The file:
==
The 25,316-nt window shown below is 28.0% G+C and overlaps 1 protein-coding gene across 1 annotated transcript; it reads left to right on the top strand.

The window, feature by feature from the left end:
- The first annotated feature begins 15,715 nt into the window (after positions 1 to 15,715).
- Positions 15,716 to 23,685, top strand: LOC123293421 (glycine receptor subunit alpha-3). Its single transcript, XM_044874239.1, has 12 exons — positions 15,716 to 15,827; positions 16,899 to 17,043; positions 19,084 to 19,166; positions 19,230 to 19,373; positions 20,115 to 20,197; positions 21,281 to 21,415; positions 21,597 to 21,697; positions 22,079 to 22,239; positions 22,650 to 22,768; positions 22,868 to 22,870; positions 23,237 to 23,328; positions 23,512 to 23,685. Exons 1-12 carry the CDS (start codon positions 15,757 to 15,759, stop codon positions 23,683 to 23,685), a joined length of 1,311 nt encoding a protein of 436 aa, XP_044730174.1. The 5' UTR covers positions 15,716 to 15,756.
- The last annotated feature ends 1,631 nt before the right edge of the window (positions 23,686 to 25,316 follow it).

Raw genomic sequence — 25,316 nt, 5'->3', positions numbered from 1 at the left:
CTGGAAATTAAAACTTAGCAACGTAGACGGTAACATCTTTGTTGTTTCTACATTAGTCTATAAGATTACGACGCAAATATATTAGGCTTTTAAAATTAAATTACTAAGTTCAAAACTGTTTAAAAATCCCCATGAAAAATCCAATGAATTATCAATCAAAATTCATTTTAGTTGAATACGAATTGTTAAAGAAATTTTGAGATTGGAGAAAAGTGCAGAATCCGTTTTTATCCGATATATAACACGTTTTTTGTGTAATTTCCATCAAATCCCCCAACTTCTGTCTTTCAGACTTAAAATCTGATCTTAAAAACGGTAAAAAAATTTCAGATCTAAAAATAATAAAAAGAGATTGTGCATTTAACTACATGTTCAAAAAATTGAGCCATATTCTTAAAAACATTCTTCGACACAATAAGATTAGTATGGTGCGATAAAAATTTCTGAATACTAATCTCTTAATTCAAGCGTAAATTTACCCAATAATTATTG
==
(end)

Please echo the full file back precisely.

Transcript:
The 25,316-nt window shown below is 28.0% G+C and overlaps 1 protein-coding gene across 1 annotated transcript; it reads left to right on the top strand.

The window, feature by feature from the left end:
- The first annotated feature begins 15,715 nt into the window (after positions 1 to 15,715).
- Positions 15,716 to 23,685, top strand: LOC123293421 (glycine receptor subunit alpha-3). Its single transcript, XM_044874239.1, has 12 exons — positions 15,716 to 15,827; positions 16,899 to 17,043; positions 19,084 to 19,166; positions 19,230 to 19,373; positions 20,115 to 20,197; positions 21,281 to 21,415; positions 21,597 to 21,697; positions 22,079 to 22,239; positions 22,650 to 22,768; positions 22,868 to 22,870; positions 23,237 to 23,328; positions 23,512 to 23,685. Exons 1-12 carry the CDS (start codon positions 15,757 to 15,759, stop codon positions 23,683 to 23,685), a joined length of 1,311 nt encoding a protein of 436 aa, XP_044730174.1. The 5' UTR covers positions 15,716 to 15,756.
- The last annotated feature ends 1,631 nt before the right edge of the window (positions 23,686 to 25,316 follow it).

Raw genomic sequence — 25,316 nt, 5'->3', positions numbered from 1 at the left:
CTGGAAATTAAAACTTAGCAACGTAGACGGTAACATCTTTGTTGTTTCTACATTAGTCTATAAGATTACGACGCAAATATATTAGGCTTTTAAAATTAAATTACTAAGTTCAAAACTGTTTAAAAATCCCCATGAAAAATCCAATGAATTATCAATCAAAATTCATTTTAGTTGAATACGAATTGTTAAAGAAATTTTGAGATTGGAGAAAAGTGCAGAATCCGTTTTTATCCGATATATAACACGTTTTTTGTGTAATTTCCATCAAATCCCCCAACTTCTGTCTTTCAGACTTAAAATCTGATCTTAAAAACGGTAAAAAAATTTCAGATCTAAAAATAATAAAAAGAGATTGTGCATTTAACTACATGTTCAAAAAATTGAGCCATATTCTTAAAAACATTCTTCGACACAATAAGATTAGTATGGTGCGATAAAAATTTCTGAATACTAATCTCTTAATTCAAGCGTAAATTTACCCAATAATTATTG